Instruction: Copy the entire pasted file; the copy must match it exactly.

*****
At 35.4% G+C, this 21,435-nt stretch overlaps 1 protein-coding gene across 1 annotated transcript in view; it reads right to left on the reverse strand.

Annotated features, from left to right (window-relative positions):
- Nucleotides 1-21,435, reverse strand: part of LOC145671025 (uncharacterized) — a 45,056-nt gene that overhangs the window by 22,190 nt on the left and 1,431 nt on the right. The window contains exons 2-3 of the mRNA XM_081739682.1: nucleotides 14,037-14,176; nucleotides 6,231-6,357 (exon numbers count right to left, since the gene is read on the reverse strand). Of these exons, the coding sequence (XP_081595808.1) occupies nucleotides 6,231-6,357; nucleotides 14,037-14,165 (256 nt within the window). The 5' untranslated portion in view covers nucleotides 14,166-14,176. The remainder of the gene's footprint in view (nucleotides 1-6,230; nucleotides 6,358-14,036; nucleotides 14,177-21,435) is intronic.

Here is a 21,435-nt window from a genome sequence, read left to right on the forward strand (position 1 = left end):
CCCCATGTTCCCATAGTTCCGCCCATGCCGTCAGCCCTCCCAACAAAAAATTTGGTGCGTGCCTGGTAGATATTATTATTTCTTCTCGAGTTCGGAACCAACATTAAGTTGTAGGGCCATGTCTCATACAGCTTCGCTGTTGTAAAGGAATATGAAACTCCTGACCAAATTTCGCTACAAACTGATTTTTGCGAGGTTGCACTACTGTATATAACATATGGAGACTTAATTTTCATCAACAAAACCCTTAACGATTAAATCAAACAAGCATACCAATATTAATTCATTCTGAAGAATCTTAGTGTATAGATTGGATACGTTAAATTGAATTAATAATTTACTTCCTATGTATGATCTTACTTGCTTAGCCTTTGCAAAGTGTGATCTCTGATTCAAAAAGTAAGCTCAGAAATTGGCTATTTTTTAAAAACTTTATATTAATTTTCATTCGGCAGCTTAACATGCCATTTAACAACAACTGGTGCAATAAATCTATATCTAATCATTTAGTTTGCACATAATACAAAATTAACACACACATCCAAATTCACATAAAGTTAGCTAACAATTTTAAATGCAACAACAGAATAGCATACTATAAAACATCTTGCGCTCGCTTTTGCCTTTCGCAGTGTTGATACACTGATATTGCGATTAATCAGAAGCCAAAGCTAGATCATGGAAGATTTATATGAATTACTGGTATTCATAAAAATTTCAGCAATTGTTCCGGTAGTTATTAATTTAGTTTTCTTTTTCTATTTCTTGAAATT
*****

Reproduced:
At 35.4% G+C, this 21,435-nt stretch overlaps 1 protein-coding gene across 1 annotated transcript in view; it reads right to left on the reverse strand.

Annotated features, from left to right (window-relative positions):
- Nucleotides 1-21,435, reverse strand: part of LOC145671025 (uncharacterized) — a 45,056-nt gene that overhangs the window by 22,190 nt on the left and 1,431 nt on the right. The window contains exons 2-3 of the mRNA XM_081739682.1: nucleotides 14,037-14,176; nucleotides 6,231-6,357 (exon numbers count right to left, since the gene is read on the reverse strand). Of these exons, the coding sequence (XP_081595808.1) occupies nucleotides 6,231-6,357; nucleotides 14,037-14,165 (256 nt within the window). The 5' untranslated portion in view covers nucleotides 14,166-14,176. The remainder of the gene's footprint in view (nucleotides 1-6,230; nucleotides 6,358-14,036; nucleotides 14,177-21,435) is intronic.

Here is a 21,435-nt window from a genome sequence, read left to right on the forward strand (position 1 = left end):
CCCCATGTTCCCATAGTTCCGCCCATGCCGTCAGCCCTCCCAACAAAAAATTTGGTGCGTGCCTGGTAGATATTATTATTTCTTCTCGAGTTCGGAACCAACATTAAGTTGTAGGGCCATGTCTCATACAGCTTCGCTGTTGTAAAGGAATATGAAACTCCTGACCAAATTTCGCTACAAACTGATTTTTGCGAGGTTGCACTACTGTATATAACATATGGAGACTTAATTTTCATCAACAAAACCCTTAACGATTAAATCAAACAAGCATACCAATATTAATTCATTCTGAAGAATCTTAGTGTATAGATTGGATACGTTAAATTGAATTAATAATTTACTTCCTATGTATGATCTTACTTGCTTAGCCTTTGCAAAGTGTGATCTCTGATTCAAAAAGTAAGCTCAGAAATTGGCTATTTTTTAAAAACTTTATATTAATTTTCATTCGGCAGCTTAACATGCCATTTAACAACAACTGGTGCAATAAATCTATATCTAATCATTTAGTTTGCACATAATACAAAATTAACACACACATCCAAATTCACATAAAGTTAGCTAACAATTTTAAATGCAACAACAGAATAGCATACTATAAAACATCTTGCGCTCGCTTTTGCCTTTCGCAGTGTTGATACACTGATATTGCGATTAATCAGAAGCCAAAGCTAGATCATGGAAGATTTATATGAATTACTGGTATTCATAAAAATTTCAGCAATTGTTCCGGTAGTTATTAATTTAGTTTTCTTTTTCTATTTCTTGAAATT